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Old 07-29-06, 09:38 PM   #10
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Quote:
Originally Posted by bfloyd
Thanks for the reply kuan. Sorry, I got my percentage calculation wrong (I should've used a calculator). Yes, I do train for my aerobic intensity at approx. 70 ~ 75% of MHR. My MHR is 185 (though I once seen 187 after a trecherous, gut wrenching climb) and I usually aim between 145 ~ 155 for aerobic training. I usually do three days a week at this level of about an hour each ride. Because of my weekly life schedule, this is all I will ride for that week. I alternate this week with a more intense week of hill climbs one day (to act as my sprint day), one day of noodling at about 120 hr, and one day of aerobic the same as the week before. My 40 year old knees don't like much of the hill climbs which is why I have them down to once every other week with hopes that I will be able to do more in the future. Any comments? Thanks.
I agree with the others that 3 hours/week is pretty low.

You will see aerobic gains at 70-75% of MHR (though it would be better to compare this to your LT instead of maximum). You won't see max speed gains.

If you are having trouble with your knees, there could be a few causes:

1) Your bike fit needs work
2) You are pushing to hard and/or using too low of a cadence.

My bet is on the second one. Your knees shouldn't be hurting after an hour of high-intensity work.

I think that an hour of hard work may be too much. You'll see better gains with intervals that are shorter in duration.

You might also pick up a copy of "the ultimate ride", do the field test, and go from that.
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Old 07-29-06, 10:35 PM   #11
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Originally Posted by asgelle
The important conclusion in the article accompanying that chart here, http://www.pezcyclingnews.com/defaul...lstory&id=3232 (it's not nice to use other people's work without giving them credit)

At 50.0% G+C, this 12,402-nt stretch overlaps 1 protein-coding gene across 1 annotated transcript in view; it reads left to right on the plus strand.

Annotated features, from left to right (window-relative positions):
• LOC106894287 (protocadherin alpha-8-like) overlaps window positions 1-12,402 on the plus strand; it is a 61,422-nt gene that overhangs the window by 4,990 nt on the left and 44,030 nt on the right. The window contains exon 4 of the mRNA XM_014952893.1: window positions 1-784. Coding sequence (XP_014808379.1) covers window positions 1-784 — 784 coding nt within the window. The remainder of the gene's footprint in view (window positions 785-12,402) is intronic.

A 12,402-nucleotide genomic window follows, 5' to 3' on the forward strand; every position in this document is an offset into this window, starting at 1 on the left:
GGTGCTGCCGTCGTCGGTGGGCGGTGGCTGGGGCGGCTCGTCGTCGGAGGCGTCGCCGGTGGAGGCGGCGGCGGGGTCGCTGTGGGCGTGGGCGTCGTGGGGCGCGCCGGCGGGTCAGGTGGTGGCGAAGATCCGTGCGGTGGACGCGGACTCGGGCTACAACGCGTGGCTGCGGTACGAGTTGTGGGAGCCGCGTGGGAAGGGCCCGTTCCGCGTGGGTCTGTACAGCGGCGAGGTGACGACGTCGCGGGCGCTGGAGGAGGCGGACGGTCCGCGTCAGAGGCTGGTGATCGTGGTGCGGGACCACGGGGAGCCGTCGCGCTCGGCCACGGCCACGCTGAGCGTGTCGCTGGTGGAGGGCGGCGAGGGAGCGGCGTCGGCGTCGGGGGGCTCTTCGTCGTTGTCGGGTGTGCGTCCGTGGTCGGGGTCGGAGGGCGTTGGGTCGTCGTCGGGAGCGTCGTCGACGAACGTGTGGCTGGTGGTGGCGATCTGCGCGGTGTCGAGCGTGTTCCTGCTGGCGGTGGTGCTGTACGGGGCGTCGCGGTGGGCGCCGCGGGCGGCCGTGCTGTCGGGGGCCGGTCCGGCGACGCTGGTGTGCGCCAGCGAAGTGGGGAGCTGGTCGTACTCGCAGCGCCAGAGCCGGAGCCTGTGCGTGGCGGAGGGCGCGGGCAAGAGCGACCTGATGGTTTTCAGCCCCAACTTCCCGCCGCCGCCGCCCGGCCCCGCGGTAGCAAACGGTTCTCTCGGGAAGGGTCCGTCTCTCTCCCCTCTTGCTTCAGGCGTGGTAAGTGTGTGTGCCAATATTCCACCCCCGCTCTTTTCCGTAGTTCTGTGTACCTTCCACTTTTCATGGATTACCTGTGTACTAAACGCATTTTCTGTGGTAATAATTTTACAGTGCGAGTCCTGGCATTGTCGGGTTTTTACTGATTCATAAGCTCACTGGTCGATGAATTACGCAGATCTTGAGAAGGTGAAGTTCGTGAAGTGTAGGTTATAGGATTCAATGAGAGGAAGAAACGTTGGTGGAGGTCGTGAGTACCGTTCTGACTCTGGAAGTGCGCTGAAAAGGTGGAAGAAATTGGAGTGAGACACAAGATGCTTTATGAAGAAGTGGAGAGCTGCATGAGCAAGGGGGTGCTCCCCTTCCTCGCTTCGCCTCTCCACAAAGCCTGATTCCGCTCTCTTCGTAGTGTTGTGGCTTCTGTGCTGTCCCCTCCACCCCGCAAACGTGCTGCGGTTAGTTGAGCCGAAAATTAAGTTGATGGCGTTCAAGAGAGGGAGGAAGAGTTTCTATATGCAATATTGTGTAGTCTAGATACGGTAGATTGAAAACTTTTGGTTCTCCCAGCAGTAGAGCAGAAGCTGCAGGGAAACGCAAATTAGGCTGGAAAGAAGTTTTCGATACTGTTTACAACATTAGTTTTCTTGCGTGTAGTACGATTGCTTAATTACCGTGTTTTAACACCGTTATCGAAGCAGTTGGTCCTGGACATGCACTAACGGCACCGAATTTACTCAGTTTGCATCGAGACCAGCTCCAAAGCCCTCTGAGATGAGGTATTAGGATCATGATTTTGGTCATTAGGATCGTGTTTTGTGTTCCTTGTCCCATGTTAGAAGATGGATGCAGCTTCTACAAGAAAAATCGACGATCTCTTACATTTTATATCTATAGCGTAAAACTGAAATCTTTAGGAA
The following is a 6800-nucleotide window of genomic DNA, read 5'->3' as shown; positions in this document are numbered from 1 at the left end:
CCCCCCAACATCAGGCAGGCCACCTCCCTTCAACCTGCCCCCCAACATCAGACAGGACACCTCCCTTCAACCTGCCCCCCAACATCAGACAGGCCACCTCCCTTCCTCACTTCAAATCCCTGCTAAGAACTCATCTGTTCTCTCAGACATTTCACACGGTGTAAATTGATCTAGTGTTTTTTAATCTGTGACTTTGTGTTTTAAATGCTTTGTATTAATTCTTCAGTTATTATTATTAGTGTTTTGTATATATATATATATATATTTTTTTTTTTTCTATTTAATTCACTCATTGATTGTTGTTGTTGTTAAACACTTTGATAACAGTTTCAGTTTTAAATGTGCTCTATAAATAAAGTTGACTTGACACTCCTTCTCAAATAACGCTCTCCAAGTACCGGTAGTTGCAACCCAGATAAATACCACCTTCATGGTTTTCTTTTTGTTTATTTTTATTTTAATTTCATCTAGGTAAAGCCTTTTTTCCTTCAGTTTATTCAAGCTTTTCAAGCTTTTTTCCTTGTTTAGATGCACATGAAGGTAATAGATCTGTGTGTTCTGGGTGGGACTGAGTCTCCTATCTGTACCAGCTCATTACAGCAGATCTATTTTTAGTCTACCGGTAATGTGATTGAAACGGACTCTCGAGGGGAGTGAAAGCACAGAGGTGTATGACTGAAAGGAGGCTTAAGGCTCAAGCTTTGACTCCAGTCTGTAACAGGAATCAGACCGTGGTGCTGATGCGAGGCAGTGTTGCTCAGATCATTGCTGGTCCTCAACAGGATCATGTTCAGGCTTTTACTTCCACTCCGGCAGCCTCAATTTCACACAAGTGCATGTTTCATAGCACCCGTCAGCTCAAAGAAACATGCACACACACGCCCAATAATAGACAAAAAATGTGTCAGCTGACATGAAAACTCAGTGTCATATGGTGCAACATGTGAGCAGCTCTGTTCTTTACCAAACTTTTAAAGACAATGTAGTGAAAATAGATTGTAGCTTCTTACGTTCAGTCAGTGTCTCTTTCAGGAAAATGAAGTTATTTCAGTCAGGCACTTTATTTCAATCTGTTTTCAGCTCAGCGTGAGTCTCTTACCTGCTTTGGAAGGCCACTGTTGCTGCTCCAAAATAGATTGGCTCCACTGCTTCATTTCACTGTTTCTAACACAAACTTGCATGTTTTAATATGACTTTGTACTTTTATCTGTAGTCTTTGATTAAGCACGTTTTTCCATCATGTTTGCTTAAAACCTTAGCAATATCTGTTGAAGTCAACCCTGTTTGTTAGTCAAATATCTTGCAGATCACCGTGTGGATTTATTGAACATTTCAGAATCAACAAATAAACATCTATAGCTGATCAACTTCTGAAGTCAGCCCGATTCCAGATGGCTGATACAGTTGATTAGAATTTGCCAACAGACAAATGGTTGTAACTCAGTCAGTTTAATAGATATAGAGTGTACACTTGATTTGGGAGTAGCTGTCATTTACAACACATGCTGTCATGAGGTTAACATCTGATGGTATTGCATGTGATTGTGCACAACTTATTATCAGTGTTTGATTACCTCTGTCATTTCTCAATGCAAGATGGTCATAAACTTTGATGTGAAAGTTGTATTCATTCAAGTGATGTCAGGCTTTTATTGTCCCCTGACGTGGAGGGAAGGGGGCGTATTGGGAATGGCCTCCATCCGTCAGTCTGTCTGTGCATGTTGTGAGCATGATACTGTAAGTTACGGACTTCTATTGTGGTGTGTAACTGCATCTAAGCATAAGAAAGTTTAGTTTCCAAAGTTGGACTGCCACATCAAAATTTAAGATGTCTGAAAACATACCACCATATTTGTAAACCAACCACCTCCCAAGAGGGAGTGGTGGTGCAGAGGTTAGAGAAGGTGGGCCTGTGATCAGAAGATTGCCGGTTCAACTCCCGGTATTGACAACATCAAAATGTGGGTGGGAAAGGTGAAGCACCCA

I didn't know about that article. I got the chart from Andy Coggan, who produced it in Excel.
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Old 08-08-06, 08:35 AM   #12
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Originally Posted by kuan
May I ask why you only have three hours? That seems like a lot of stress to me, trying to get three hours in a week. The rest of your week must be hellish!

You're 40, I'm 38. I can't do more than one seriously hard workout a week. I can't do more than 30 minutes at any kind of intensity above my LT. It takes me 2+ days to recover. Both of these days can't be anything more real easy riding or running, around 136-140 HR. I workout about 6 times a week though. The harder workouts consist of one distance workout of 1.5-3 hours starting at around 70% and ending at 80%, and one interval workout. I'm just starting out on intervals right now, so the total work at the moment is around 10 minutes. I started with a HRM last year with a RHR of 59. My RHR is now 46, my MHR is 183. Let that be your kinda-sorta guide. What to do what do do?

Edit: I don't want this to be about me. I can only give advice based on experience and can't really quote any studies and stuff. To date I haven't done much interval training. Start with one session every 10 days and work up. Keep the hard work minutes low. You don't need to do that much. I think the cardio adapts real quick.
I do wish to ride more than three hours a week but with shufling between the needs of six children, a wife, and a demanding job (I just returned from a week out of the country but was lucky enough to bring my bike this time), three hours is all I have for the week. I am moreso training for individual fitness but I also love the feel of speed. I may wish to do some local time trials here in the near future as well but only for pesonal bests.